There was much benefit to my PhD. For one, I was able to reflect on my own leadership journey via an autoethnography, and ended up realizing that I was interested in moving toward a team-based model of care. For another, I had the opportunity to interview my colleagues for their thoughts on “leading through change in a health care delivery organization” — a study that ended up becoming part of my dissertation. 

The interviews I conducted for this study were highly useful for understanding how and when leadership theories are put into practice, and where theorizing falls short. Essentially, I learned that as with clinical practice, we need to see evidence that research can be effectively translated into practical application. This requires flexibility of thinking. Just as blood pressure medications impact different patients in ways that are unique to their biology, leadership tactics taken from transformational or servant leadership approaches will impact people and groups in ways that are unique to their context. There is no “one size fits all.” Our aim should be “one size fits many,” as we seek to be inclusive of all — patients, practitioners, and staff alike.

3) Leaning on Others for Time Management Support Can Keep You Accountable

Having earned both my MD and MPH while giving birth to and raising three small children, I knew that time could often be an obstacle. This had shifted by the time I began my MBA. By then, I had recently sent my youngest off to college, and my focus was entirely on a new role in a new organization. I needed to juggle longer work hours, a significant commute, and a much more expanded set of professional duties with MBA and PhD classes. I dedicated evenings and weekends to taking classes and finishing both individual and group assignments. Knowing that our grades depended on the effort that each of us put forth, my fellow classmates and I relied on continual communication via text, email, and Zoom calls.

At the end of my PhD, when I was focused solely on the dissertation, my biggest time management challenge was simply remaining motivated to complete something that was entirely up to me. To make it work, I learned to lean on my PhD dissertation chair. Our (at least) weekly Zoom conversations, emails, and shared documents kept me on top of deadlines, and our shared work on the dissertation research taught me how to approach one of the most important intellectual aspects of a PhD: contributing to the knowledge base in one’s area of study. I needed to remain internally motivated to do the work, with the help of the external motivation of my dissertation chair. His interest in my topic, and expertise in the process of completing the research and dissertation, were complemented by his obvious investment in my development as a scholar. This reminded me of the investment each of us make in patients, families and our clinical colleagues. We build trusting relationships, which leads to better care and to the co-evolution of each of us as people. When we rely on others, and know that others rely on us, we are able to accomplish more than any of us could accomplish alone.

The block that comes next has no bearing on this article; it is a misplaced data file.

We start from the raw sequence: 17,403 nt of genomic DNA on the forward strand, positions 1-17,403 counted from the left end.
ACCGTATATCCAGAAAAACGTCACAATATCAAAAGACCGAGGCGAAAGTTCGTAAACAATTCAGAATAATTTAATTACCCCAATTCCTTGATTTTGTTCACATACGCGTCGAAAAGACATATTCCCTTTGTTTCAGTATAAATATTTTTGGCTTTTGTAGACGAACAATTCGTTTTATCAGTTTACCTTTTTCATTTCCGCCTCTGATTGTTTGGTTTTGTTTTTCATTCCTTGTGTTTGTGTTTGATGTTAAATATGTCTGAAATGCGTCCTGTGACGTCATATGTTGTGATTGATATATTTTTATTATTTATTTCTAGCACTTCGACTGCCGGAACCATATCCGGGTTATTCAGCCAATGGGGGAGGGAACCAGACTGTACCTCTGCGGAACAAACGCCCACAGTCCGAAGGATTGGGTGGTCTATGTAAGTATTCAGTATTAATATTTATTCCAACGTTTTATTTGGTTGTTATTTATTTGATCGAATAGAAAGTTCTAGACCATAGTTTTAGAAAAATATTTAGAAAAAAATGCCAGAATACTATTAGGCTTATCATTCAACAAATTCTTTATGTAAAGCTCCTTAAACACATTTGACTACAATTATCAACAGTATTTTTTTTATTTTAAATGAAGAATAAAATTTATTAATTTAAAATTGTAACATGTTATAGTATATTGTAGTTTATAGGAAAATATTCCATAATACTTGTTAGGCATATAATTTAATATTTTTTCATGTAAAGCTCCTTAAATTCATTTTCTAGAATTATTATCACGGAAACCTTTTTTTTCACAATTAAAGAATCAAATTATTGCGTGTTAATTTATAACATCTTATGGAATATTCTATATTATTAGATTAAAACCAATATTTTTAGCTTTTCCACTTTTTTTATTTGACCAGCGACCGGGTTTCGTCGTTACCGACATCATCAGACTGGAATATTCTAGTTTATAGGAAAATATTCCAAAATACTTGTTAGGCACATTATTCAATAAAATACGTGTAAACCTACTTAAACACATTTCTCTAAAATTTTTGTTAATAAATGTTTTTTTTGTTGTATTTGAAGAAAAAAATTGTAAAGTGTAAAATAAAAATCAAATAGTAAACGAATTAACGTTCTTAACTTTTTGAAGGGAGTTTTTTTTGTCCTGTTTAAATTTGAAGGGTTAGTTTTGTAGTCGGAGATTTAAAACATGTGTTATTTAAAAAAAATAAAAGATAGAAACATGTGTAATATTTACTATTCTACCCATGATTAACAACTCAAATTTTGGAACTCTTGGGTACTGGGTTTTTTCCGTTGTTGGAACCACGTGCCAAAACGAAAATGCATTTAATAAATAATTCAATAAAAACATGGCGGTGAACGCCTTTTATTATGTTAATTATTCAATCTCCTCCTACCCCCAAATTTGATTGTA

In seeking to find ways to be a good doctor and leader, I doubt that I will ever stop wanting to learn more. This is a humbling life state, and one that does not always feel comfortable. Maintaining a beginner’s mindset means acknowledging that I don’t — and will never — know everything. Having a doctorate in leadership studies does not equate automatically to being a great leader, just as having a doctorate in medicine (MD or DO) does not equate automatically to being a great doctor. Our patients and colleagues may respect the work we have done to earn degrees, but the degrees themselves are not what provides value. The benefit of education comes from how it is used. This is true no matter what field we are in. As for me, I hope to use my recent education to connect with others on how we might lead through the many changes we are currently facing in medicine and health care today. The connections I’ve made, both educationally and professionally, are as important as the subject matter itself.

Do you have additional degrees beyond your medical one? Share your schooling journey in the comments!

Dr. Lisa Belisle is a family physician and associate chief medical officer with a rural Maine health care system. She loves running the wooded trails on the island where she lives, and boating the nearby waters with her husband and their six grown children. Watch her weekly video podcast on Dr. Belisle is a 2023–2024 Doximity Op-Med Fellow.

Illustration by Diana Connolly